Painting The Inside
After applying two coats of Interlux Epoxy PrimeKote 2-part primer, I lightly sanded and cleaned the hull as prescribed, and applied the first coat of white Interlux Perfection 2-part polyurethane high gloss topside paint.
I followed the recommended roll and tip technique using a West System foam roller and a badger brush.
About 48 hours later, I lightly sanded and cleaned the inside of the hull in preparation for the second coat. For the second coat, I added Interlux's Flattening Agent for 2-part polyurethanes.
Mixing 2-part paint with thinner and then with 2-part flattening agent requires different part ratios and a specific mixing sequence to obtain the desired result per Interlux's instructions. I created a spreadsheet to calculate the combined ratios to mix only the amount of paint I needed.
Finishing The Deck Frame
In preparation for the deck, I had to build up the deck frames to ensure the top surface of the deck frame is leveled with the sheerline. This work included building up the king plank, the breasthook and the deck beams.
My mistake was not to interpret the drawings correctly when I fitted the deck beams, the breast hook and the king plank, although the drawings were clear.
Western Red Cedar strips added over the deck beams...
...and 30 mm x 4 mm marine plywood over the spaceframe tops.
View of the added Western Red Cedar over the forward foredeck beam and king plank after shaving and sanding.
Next, I cut two 6 mm plywood pieces to fit between the jib cleat and the aft deck beam on the starboard side. I glued both pieces together with epoxy resin and colloidal silica. Then, I shaved the starboard plank angle and fitted the 12 mm plate with more epoxy resin and colloidal silica. The same process was followed on the port side.
I decided to add more curves to the deck to smooth our her lines around the aft deck beam where it intersects the king plank and where it turns around towards the jib cleat.
I cut a couple of 48" long x 30 mm wide strips of 4 mm thick plywood. I made the cut across the grain to facilitate the bending of the plywood around the desired turn radius. The width, from a point in the rear deck beam, was reduced to 25 mm at the king plank. One piece was enough to go around from the king plank to the aft deck beam and to then to the jib cleat.
For the rear, I cut a couple of 24" long x 20 mm wide strips of 4 mm thick plywood. I also made the cut across the grain for these to facilitate the bending of the plywood around the desired turn radius.
Next, I added Western Red Cedar reinforcements behind the plywood bends between the king plank and the aft deck beam. Also behind the bend between the aft deck beam and the stringers reinforcing the carlin.
Varnish will cover the deck around the boat so I made sure to select a couple of 4 mm sheets of marine plywood with a pretty wood pattern to show off. This is the one I selected for the foredeck.
Firstly, I measured the distance between the aft end of the king post and the forward edge of the breasthook where the deck will end. I added 1 inch to that dimension and cut the plywood sheet across. Secondly, I centered the sheet of plywood along the king plank leaving half an inch extra aft and forwards so I can then plane it to shape after it has been glued in place.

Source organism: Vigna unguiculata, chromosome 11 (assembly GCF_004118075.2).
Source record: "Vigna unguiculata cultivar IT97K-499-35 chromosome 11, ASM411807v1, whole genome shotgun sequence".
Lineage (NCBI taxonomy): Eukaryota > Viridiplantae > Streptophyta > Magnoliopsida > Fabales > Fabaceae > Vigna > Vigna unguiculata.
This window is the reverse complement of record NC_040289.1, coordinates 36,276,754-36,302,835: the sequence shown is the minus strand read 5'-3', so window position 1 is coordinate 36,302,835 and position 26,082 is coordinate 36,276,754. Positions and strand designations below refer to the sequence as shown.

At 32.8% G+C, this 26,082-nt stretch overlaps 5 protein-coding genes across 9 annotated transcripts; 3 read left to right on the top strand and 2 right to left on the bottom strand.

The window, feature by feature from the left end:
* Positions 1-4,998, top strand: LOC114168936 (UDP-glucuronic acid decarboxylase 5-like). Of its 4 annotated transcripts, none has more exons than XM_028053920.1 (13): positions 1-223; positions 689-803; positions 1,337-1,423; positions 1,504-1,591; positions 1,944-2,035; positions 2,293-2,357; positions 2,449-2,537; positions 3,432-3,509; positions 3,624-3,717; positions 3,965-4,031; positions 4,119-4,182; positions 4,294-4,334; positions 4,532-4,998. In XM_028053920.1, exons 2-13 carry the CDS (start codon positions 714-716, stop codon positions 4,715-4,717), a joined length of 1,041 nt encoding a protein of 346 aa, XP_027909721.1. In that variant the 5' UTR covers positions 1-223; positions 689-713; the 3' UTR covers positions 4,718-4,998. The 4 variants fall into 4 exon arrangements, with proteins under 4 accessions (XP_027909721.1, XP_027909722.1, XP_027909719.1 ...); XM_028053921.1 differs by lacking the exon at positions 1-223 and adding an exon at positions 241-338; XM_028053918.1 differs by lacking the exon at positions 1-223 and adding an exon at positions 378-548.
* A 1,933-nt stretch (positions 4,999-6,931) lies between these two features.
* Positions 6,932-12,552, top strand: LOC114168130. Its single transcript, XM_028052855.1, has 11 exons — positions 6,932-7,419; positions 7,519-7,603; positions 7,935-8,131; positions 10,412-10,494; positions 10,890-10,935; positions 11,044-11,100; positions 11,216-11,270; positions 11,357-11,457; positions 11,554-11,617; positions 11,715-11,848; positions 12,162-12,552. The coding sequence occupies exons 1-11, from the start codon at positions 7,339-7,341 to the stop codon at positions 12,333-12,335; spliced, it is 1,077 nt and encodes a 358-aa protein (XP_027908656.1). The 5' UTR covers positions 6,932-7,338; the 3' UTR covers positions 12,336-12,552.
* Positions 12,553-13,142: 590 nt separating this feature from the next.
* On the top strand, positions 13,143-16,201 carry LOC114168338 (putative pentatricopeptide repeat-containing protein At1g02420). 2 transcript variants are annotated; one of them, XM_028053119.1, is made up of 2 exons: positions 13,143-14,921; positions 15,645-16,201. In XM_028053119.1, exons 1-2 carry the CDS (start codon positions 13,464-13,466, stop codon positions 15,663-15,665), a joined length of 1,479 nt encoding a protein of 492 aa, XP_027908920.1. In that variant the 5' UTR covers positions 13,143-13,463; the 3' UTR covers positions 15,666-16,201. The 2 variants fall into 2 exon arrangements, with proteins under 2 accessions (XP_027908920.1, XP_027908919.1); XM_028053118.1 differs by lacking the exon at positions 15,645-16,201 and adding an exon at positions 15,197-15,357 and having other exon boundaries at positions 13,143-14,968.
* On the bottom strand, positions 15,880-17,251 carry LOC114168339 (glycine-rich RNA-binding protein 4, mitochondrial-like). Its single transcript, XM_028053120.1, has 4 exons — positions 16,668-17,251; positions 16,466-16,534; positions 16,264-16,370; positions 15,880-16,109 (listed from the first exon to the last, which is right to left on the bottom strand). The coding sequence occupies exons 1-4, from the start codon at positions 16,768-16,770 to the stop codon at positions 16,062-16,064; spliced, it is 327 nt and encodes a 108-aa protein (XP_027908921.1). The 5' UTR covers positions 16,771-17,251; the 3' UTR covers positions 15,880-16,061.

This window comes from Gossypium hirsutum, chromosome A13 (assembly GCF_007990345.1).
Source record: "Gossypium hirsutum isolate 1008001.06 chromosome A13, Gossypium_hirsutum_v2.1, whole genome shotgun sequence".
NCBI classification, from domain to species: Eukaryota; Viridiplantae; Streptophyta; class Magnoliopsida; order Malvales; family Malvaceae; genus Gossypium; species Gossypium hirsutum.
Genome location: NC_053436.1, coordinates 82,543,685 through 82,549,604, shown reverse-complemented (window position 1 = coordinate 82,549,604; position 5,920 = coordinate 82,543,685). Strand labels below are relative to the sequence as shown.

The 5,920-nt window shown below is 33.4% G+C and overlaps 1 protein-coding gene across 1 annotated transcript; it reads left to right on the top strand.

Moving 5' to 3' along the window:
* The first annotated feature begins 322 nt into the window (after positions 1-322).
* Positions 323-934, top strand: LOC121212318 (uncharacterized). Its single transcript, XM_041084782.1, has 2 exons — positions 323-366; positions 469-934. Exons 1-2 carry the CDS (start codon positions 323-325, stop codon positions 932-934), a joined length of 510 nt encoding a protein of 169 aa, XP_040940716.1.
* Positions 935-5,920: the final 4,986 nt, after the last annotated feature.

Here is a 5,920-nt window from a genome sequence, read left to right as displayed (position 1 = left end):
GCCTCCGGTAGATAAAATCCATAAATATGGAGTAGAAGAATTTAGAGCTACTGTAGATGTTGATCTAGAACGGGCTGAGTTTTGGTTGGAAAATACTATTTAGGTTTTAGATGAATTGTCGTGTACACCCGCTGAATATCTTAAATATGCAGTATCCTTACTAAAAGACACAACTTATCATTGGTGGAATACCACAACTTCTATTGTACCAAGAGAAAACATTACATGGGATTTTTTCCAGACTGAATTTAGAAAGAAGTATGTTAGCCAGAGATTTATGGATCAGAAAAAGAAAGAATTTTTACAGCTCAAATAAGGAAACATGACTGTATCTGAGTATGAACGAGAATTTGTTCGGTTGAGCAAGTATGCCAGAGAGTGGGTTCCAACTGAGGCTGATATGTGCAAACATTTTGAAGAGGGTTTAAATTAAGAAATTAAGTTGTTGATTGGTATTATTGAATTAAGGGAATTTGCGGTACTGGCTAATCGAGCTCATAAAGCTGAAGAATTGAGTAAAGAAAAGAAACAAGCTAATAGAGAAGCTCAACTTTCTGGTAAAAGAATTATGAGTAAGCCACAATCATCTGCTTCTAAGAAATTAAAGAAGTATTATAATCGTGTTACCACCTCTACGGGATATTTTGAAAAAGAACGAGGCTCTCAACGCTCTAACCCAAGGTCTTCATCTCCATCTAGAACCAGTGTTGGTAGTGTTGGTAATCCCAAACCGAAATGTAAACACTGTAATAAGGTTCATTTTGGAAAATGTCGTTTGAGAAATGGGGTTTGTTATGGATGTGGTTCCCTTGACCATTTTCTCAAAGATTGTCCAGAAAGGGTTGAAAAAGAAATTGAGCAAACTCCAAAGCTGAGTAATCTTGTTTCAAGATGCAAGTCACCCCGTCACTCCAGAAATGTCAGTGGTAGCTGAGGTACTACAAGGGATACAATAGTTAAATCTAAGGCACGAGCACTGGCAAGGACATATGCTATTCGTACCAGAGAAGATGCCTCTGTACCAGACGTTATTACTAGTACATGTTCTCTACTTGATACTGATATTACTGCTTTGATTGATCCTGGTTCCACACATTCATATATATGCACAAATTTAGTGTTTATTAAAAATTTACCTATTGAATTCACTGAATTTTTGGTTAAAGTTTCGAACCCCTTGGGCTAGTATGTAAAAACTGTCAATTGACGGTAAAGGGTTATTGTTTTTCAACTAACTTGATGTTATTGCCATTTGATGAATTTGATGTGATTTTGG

Jeremy Deacon, fellow Merlin Rocket sailor and builder, recommends this procedure. This way not only does one have a slight margin for error but one gets a really good straight join when doing the gunwhales. Jeremy has also done several top-notch boat restorations. Thank you, Jeremy!
Once over the deck, I secured the foredeck with clamps and using a pencil I traced the outer edge of the gunwhale underneath. Then I moved the foredeck to a temporary work bench protected with poly to avoid damaging the face of the plywood that will be exposed. I traced parallel lines to the gunwhale lines, half an inch apart for cutting the foredeck with an extra margin for error.
Using a power jigsaw, I cut along the lines. Then I placed the foredeck back on the deck frames, centered and secured with small clamps. Next, I traced the curves under the foredeck from the aft deck beam to the king plank. Later I added parallel line half an inch apart for error margin before cutting.
View of the new foredeck from above. I'll follow a similar deck pattern as done on Rob Holroyd's WICKED. Two triangular pieces left from cutting the foredeck will be squared off and used to cut the adjacent pieces to the foredeck that will go half way down over the doubler for the main and lower shroud sheaves.
Next, I cut the second 4' x 8' sheet of 4 mm marine plywood in half along its length, ending with two 2' x 8' pieces. One for each of the side decks.
Later, I clamped the two 2' x 8' pieces over the side deck and over the transom.
For tracing the outer gunwhales on both side decks, I followed the same process as with the foredeck, then adding a parallel line about half an inch apart for error margin.
Same process with the inner carlin lines except some careful foot work and balancing inside the hull was needed to trace the pencil lines.
View of the foredeck, the side deck and the deck piece between the foredeck and the side deck that was made from the plywood triangular pieces left from cutting the foredeck.
Aft view of the side deck turning around towards and over the transom. A narrow 25mm plywood strip was cut and placed over the transom, connecting both side decks.
All deck pieces in place before epoxy coating and fitting.
Looks like she's already smiling and just waiting for makeup!